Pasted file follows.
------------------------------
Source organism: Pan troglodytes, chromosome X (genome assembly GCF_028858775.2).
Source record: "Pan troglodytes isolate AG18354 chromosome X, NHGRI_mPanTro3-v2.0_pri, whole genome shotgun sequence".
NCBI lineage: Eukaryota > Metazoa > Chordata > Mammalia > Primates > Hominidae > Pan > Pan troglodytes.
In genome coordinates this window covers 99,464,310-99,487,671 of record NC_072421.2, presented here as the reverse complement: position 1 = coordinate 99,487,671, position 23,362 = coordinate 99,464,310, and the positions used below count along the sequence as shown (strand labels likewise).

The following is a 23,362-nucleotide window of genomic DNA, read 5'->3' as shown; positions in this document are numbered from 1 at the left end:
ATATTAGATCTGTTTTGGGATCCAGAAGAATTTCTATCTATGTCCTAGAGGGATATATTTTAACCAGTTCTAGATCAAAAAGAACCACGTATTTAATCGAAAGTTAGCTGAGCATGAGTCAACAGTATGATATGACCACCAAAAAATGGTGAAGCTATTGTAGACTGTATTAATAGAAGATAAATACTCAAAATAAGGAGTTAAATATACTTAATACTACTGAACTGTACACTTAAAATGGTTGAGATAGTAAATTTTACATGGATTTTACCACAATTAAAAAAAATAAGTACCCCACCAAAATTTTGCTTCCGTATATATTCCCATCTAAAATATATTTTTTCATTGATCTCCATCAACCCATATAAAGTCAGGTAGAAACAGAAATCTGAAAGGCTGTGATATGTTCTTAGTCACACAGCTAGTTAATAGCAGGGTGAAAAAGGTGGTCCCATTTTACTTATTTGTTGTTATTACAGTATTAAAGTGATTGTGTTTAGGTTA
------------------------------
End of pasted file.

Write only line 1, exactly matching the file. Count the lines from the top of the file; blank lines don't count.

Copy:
Source organism: Pan troglodytes, chromosome X (genome assembly GCF_028858775.2).